I got to know some really interesting people - such as Herman, a Dutch professor who studies both Sanskrit and Tamil, and Simon, a Dutch graduate student who is about to marry a Tamil girl from Chennai. Berkeley had a fine showing. Besides Jennifer, who organized the event, Kiran was there as was Matt.

Unfortunately, I've had a cold for the last week, and so I was totally sniffly during the whole conference. I also think all the cocktail parties and excited conversations may have slowed down the recovery process. On the up side, I found a copy of Le Petit Prince in Tamil at the conference book stand. That managed to help me overcome the doldrums for a few hours...

Sunday, 9 August 2009

The Poor

I haven’t written much about the poverty in this country. I suppose for me, the pain of it all is still too near. Pondicherry is relatively well off for an Indian town. Still, life is hard for most people here, as it is everywhere in India. I have spent time in other developing countries – the Philippines, Indonesia, Cambodia – but nothing compares to the poverty in India.

For the most part, I have managed to compartmentalize my emotions, so that the constant drain of observing suffering doesn’t constantly overwhelm me. Sometimes, however, it is impossible not to feel really wretched about the state of the world – about the unfairness of it all. I came to India after extended stays in Berkeley and London, and the drastic disparity between the quality of life in these places really hit home. Even middle class people here have few possessions and eat simply; the masses of the poor walk around in rags and eat a single meal a day that consists mostly of rice. How different this is from back home, where most families throw away so much food every day, because they have overestimated their needs. Or where children clamor for more pocket money to buy the latest cell phone. Children here are so happy when their parents can afford money for their lunch or school uniform.

We always hear about India’s booming economy, and I believe that the quality of life has improved significantly over the last couple of years. However, the reality is that most people here, even in the middle classes, live in very basic conditions. I hope that the economic developments will continue to bring in wealth, but the recent global recession is definitely going to set things back.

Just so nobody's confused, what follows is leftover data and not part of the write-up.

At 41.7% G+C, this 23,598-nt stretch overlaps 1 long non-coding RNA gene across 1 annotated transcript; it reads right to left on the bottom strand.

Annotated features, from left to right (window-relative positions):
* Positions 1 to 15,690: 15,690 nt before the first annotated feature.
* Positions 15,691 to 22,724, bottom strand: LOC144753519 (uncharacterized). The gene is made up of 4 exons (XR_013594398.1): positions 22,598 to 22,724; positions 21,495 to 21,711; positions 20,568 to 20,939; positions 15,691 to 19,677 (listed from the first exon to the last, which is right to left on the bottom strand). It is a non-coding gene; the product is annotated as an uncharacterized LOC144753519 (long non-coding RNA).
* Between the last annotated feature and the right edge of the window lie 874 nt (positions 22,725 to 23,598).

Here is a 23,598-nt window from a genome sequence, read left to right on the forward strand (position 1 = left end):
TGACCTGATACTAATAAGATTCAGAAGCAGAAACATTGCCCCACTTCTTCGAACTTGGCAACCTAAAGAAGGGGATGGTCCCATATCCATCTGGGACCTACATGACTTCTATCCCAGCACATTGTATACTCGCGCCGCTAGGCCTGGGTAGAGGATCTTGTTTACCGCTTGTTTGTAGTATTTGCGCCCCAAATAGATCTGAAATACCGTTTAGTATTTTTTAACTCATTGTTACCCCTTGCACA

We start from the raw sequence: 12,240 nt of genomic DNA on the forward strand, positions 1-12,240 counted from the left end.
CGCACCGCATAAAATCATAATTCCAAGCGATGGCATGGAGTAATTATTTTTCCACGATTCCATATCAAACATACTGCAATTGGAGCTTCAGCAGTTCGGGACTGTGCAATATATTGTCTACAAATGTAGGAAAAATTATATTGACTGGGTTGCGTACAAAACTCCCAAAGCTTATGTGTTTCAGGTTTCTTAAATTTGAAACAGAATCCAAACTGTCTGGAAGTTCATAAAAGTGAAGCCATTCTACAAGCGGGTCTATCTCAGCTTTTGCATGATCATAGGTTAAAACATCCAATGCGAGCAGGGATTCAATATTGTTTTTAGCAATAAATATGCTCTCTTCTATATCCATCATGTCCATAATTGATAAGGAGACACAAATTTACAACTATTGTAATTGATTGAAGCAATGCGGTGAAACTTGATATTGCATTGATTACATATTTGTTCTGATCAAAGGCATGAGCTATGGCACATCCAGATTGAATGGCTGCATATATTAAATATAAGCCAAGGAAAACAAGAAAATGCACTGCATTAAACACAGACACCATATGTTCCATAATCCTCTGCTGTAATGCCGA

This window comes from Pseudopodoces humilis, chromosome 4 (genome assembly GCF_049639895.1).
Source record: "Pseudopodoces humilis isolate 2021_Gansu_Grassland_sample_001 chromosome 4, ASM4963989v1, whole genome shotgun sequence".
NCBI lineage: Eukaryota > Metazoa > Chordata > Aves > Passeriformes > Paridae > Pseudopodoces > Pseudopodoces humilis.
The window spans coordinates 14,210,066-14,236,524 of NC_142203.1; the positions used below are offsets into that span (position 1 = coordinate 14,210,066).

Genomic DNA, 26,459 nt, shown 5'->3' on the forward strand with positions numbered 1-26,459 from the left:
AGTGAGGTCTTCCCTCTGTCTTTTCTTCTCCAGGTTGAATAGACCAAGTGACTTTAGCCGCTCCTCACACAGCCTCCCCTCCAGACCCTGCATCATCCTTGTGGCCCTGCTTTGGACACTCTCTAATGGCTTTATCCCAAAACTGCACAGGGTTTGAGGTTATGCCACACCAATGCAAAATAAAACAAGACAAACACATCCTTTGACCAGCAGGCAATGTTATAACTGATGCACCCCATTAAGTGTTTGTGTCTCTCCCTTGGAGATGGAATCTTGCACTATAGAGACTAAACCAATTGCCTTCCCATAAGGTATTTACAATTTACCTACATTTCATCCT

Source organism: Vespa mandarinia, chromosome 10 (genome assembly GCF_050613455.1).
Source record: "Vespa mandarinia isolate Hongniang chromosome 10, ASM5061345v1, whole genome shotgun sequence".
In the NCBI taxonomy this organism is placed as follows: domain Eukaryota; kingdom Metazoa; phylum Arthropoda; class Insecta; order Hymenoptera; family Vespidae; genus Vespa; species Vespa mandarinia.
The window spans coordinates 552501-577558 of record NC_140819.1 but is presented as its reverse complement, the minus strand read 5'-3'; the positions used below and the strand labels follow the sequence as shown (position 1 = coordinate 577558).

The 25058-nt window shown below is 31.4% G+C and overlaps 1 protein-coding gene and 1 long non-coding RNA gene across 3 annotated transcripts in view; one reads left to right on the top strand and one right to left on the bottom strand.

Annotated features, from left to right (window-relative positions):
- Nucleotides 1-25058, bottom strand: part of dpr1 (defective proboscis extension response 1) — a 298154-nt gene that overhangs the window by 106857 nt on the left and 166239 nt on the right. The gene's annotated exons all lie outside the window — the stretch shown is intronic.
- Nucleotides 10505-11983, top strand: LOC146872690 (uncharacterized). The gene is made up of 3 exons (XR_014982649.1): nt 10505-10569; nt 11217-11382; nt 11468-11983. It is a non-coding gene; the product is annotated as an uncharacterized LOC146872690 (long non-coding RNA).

Around my house, I am always a little saddened by the sight of the rickshaw drivers. Now that auto-rickshaws dominate the streets, there is no longer much need for the slow, manually driven pedi-cabs. As a result, it is mostly older, poorer men that drive manual rickshaws. It is such hard work for them. They tend to be very thin and as such it is quite a burden to push the weight of another person in their rickshaw. They earn significantly less than the auto-rickshaw drivers per ride, and fewer people use their services, because it is a much slower ride. Many of these auto-rickshaw drivers live on the street with their wives and children. It is a pitiful sight.

I really don’t know what to do about it. A couple of times I gave the wife of a rickshaw driver a hundred rupees, which is a huge amount of money by their standards. But now, every time I pass, she desperately asks for more money. While I would love to constantly give her more, part of me knows full well that creating a relationship of dependence is not the solution. But there just doesn’t seem like that much else to do.

What makes everything worse is that alcohol is very cheap in Pondicherry. As a result, men that work in really difficult professions often turn to the bottle. This leads to a lot of domestic violence. Sometimes, men that are perfectly strong and healthy degenerate completely because of their alcoholism. It is self-destructive, self-defeating behavior. A lot of wealthy people use this as an excuse not to give poor people money. I understand their logic, but I also wonder if I were living under such difficult conditions, whether I may not turn to some sort of substance abuse as well. When you are well off, there are so many healthy ways to self-medicate. When you are desperately poor, what pleasures can you turn to that will help take your mind off the endless, meaningless labor?

Friday, 7 August 2009

Zooming Around Pondy

Two-wheelers. That's what they call motorcycles here. It is one of my favorite ways to see the city! Here are a few photos from my experiences zooming around on a bike, when my friends have been kind enough to take me with them.